I feel our Board does not represent our community; it is acting separately. Five households recently received a letter from a Board member that was an attempt to enforce a pet policy agreed on five years ago. In my view, this policy is outdated and no longer fit the needs of many members. On top of its being out-of-date, not all members of the Board saw it before it was sent out. How best can we respond in this situation?

Now the story gets more complicated, and I want to attempt to tease out the threads. While I'm a big fan of consensus, let's suppose the inquirer's group was persuaded of the folly of dual governments and decided to abandon consensus in favor of being fully governed by an elected Board (a representative democracy).

Issue #1: Good Representation
It can't be a good sign that a substantial portion of the membership feels that the Board does not represent their views. This raises a bunch of questions:

o How carefully were Board members chosen? (In general, it's highly valuable that a Board have balanced representation, such that everyone in the group feels there's at least one Board member that is easily accessible to them and understands their perspective. Note however, that "understanding one's perspective" is not necessarily the same as agreeing with one's thinking.)

o How good a job is the Board doing of educating itself about what community members think about the issues that the Board is wrestling with?

o How well does the Board make clear to community members the rationale for its positions, and why they believe their actions are in the group's best interests?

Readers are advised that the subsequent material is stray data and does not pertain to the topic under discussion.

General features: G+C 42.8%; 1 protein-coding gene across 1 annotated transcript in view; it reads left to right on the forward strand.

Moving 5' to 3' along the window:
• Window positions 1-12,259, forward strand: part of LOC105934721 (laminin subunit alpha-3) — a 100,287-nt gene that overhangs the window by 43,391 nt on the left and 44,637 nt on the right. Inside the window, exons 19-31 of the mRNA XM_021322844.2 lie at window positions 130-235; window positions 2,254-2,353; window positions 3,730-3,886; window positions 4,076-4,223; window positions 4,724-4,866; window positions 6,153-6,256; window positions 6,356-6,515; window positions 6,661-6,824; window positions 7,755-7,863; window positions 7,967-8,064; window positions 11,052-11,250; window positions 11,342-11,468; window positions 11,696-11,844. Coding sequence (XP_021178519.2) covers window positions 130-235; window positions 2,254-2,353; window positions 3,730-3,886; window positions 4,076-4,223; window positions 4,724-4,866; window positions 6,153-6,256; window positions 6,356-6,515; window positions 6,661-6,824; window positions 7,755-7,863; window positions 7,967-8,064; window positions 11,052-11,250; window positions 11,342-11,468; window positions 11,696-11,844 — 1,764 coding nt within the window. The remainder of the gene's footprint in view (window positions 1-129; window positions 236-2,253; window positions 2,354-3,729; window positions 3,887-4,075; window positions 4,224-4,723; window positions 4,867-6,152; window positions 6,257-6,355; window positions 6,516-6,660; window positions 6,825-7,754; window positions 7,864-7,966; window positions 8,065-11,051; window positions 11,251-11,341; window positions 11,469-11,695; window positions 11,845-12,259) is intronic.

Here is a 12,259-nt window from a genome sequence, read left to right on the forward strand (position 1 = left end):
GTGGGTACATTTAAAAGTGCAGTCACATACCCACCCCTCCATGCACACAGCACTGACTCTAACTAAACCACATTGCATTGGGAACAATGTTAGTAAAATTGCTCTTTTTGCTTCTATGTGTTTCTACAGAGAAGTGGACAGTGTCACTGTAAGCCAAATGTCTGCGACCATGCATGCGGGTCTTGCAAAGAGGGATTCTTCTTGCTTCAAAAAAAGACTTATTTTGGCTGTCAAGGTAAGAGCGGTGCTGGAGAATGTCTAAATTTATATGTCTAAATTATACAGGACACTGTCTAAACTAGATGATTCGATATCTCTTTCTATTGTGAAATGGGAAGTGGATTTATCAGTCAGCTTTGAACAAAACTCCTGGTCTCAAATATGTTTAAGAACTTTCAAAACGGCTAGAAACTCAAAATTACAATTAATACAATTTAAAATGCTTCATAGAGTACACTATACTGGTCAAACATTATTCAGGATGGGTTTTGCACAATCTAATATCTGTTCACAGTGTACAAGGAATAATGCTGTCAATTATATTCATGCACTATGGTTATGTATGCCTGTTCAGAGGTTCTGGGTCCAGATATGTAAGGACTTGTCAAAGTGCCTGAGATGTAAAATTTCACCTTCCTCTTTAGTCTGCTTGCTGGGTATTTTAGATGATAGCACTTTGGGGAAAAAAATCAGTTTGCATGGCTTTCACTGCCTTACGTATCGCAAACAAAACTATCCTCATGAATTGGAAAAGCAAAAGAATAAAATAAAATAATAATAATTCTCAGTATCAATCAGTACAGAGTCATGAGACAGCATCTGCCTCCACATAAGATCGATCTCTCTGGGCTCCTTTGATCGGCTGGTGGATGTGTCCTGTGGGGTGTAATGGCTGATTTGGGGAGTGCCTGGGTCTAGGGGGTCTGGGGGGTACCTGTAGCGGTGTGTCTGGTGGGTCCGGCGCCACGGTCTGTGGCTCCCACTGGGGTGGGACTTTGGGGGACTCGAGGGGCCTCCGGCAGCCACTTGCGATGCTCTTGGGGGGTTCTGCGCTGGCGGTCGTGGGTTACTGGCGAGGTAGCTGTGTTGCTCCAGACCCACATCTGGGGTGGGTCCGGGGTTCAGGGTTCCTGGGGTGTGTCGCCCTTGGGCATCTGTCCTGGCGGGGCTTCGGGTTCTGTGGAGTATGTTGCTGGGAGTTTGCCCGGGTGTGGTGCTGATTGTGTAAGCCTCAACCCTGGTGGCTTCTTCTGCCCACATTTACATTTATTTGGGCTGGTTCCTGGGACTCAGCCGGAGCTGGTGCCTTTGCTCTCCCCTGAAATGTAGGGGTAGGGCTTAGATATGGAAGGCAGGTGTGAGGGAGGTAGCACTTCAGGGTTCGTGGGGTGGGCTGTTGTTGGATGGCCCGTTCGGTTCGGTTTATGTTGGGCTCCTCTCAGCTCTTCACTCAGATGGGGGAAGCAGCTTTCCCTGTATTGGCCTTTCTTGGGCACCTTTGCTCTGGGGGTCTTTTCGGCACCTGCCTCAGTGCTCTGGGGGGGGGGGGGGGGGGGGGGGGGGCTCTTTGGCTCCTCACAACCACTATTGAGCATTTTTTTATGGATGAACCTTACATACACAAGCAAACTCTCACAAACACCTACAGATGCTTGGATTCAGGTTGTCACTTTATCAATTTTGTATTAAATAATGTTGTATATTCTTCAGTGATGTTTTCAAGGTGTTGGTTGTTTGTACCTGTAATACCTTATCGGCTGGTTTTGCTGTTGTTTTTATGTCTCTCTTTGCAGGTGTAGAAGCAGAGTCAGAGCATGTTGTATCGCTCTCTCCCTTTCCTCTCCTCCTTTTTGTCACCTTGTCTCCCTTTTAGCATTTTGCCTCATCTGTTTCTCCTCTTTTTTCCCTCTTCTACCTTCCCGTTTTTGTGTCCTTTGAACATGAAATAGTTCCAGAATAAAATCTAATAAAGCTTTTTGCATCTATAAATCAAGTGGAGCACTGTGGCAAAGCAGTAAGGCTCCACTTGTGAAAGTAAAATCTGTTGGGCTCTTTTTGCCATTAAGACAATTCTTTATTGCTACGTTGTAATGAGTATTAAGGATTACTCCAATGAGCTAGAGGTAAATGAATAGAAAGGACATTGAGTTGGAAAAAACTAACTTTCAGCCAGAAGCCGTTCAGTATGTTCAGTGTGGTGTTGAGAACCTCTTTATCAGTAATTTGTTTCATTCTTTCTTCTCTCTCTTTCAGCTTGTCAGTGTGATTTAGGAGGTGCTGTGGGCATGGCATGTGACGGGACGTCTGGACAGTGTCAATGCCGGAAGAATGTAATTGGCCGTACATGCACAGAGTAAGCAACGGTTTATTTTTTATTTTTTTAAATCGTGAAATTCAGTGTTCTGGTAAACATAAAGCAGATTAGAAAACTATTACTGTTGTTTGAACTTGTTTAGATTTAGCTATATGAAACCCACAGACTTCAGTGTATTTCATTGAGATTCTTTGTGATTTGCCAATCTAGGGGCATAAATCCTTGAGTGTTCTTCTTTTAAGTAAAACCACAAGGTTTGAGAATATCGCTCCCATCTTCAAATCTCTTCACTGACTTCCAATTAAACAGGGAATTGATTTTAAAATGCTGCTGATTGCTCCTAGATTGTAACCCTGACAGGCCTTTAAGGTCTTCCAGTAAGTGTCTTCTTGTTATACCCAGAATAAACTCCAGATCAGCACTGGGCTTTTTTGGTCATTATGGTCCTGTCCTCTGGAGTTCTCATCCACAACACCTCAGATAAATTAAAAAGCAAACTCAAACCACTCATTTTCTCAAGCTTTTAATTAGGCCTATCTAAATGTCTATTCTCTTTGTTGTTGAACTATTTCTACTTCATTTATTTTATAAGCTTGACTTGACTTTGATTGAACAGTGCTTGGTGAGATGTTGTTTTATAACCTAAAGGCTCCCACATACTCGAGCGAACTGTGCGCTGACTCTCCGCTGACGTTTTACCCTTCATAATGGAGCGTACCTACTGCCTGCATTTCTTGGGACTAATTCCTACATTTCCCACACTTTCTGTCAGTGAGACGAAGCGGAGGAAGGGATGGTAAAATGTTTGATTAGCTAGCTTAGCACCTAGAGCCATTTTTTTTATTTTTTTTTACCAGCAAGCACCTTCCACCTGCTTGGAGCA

Issue #2: Updating Agreements
Maybe the 2005 pet policy needs to be reviewed for how well it fits the community today. Do community members know by what pathway policies can be reviewed and altered? The fact that the correspondent believes the pet policy to be outdated does not necessarily mean that all community members feel that way, or even a majority. Absent an agreement to change the policy, the old one stays in effect.

Issue #3: Board Members Going Rogue
While Sarah Palin is trying to breathe life into her ersatz political career by entitling her recent book, Going Rogue, for the most part there's a problem if someone attempts to arrogate to themselves the power of a governing body that they have not consulted with before acting. If that's actually what happened in this instance (as the correspondent implies), then it appears that the Board member may have overstepped their authority, and there needs to be a way to address that.

On the other hand, it might be a good idea to check with other Board members about the possibility that: a) consulting did happen, just not in plain view; or b) the Board member who wrote the letter had been authorized by the Board to handle pet policy matters without consulting. I'm not saying that their action was smart; I'm only cautioning that it may not have been bad process. Check your facts.

In summary, the correspondent may have a real problem with the group's pet policy, yet that might continue even if the Board were the whole group. You may also have a problem with how to handle the situation where someone perceives agreements to have been broken. Changing the governance system will not make these issues go away—though it may help provide a clearer pathway for dealing with them.